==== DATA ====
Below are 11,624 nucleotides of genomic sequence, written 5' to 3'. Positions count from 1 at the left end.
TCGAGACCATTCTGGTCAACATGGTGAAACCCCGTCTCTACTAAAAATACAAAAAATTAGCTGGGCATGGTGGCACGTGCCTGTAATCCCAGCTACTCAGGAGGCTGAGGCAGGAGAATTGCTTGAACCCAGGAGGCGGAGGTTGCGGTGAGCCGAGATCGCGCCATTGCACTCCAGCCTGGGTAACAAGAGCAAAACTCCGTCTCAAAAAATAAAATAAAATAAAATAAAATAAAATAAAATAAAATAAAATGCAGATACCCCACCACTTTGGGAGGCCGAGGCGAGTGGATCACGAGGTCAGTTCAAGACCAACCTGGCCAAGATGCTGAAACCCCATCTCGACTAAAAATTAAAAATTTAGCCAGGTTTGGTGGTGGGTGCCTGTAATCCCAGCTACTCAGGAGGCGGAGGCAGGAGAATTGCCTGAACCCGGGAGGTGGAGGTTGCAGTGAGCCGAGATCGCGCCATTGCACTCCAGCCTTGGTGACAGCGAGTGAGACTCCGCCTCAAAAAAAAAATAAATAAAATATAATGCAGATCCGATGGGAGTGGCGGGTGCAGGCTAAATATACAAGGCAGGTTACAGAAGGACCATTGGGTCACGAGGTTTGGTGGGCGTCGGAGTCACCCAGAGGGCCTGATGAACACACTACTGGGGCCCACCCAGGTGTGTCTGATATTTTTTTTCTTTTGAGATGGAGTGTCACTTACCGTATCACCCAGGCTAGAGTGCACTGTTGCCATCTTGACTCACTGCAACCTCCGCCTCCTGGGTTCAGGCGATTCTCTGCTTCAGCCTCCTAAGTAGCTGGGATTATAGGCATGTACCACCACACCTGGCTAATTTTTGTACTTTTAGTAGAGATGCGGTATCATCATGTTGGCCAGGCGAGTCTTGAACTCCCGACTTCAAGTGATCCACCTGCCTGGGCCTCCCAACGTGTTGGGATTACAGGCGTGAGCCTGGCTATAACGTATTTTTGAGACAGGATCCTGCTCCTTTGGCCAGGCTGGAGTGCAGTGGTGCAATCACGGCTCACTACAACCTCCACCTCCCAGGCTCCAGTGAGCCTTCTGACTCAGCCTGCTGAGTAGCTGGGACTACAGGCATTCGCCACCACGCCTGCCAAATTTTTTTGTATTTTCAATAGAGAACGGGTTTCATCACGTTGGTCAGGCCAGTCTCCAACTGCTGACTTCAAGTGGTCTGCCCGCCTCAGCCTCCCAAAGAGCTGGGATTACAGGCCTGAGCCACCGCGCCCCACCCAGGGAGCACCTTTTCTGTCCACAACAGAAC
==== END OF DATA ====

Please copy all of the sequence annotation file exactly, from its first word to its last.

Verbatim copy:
Below are 11,624 nucleotides of genomic sequence, written 5' to 3'. Positions count from 1 at the left end.
TCGAGACCATTCTGGTCAACATGGTGAAACCCCGTCTCTACTAAAAATACAAAAAATTAGCTGGGCATGGTGGCACGTGCCTGTAATCCCAGCTACTCAGGAGGCTGAGGCAGGAGAATTGCTTGAACCCAGGAGGCGGAGGTTGCGGTGAGCCGAGATCGCGCCATTGCACTCCAGCCTGGGTAACAAGAGCAAAACTCCGTCTCAAAAAATAAAATAAAATAAAATAAAATAAAATAAAATAAAATAAAATGCAGATACCCCACCACTTTGGGAGGCCGAGGCGAGTGGATCACGAGGTCAGTTCAAGACCAACCTGGCCAAGATGCTGAAACCCCATCTCGACTAAAAATTAAAAATTTAGCCAGGTTTGGTGGTGGGTGCCTGTAATCCCAGCTACTCAGGAGGCGGAGGCAGGAGAATTGCCTGAACCCGGGAGGTGGAGGTTGCAGTGAGCCGAGATCGCGCCATTGCACTCCAGCCTTGGTGACAGCGAGTGAGACTCCGCCTCAAAAAAAAAATAAATAAAATATAATGCAGATCCGATGGGAGTGGCGGGTGCAGGCTAAATATACAAGGCAGGTTACAGAAGGACCATTGGGTCACGAGGTTTGGTGGGCGTCGGAGTCACCCAGAGGGCCTGATGAACACACTACTGGGGCCCACCCAGGTGTGTCTGATATTTTTTTTCTTTTGAGATGGAGTGTCACTTACCGTATCACCCAGGCTAGAGTGCACTGTTGCCATCTTGACTCACTGCAACCTCCGCCTCCTGGGTTCAGGCGATTCTCTGCTTCAGCCTCCTAAGTAGCTGGGATTATAGGCATGTACCACCACACCTGGCTAATTTTTGTACTTTTAGTAGAGATGCGGTATCATCATGTTGGCCAGGCGAGTCTTGAACTCCCGACTTCAAGTGATCCACCTGCCTGGGCCTCCCAACGTGTTGGGATTACAGGCGTGAGCCTGGCTATAACGTATTTTTGAGACAGGATCCTGCTCCTTTGGCCAGGCTGGAGTGCAGTGGTGCAATCACGGCTCACTACAACCTCCACCTCCCAGGCTCCAGTGAGCCTTCTGACTCAGCCTGCTGAGTAGCTGGGACTACAGGCATTCGCCACCACGCCTGCCAAATTTTTTTGTATTTTCAATAGAGAACGGGTTTCATCACGTTGGTCAGGCCAGTCTCCAACTGCTGACTTCAAGTGGTCTGCCCGCCTCAGCCTCCCAAAGAGCTGGGATTACAGGCCTGAGCCACCGCGCCCCACCCAGGGAGCACCTTTTCTGTCCACAACAGAAC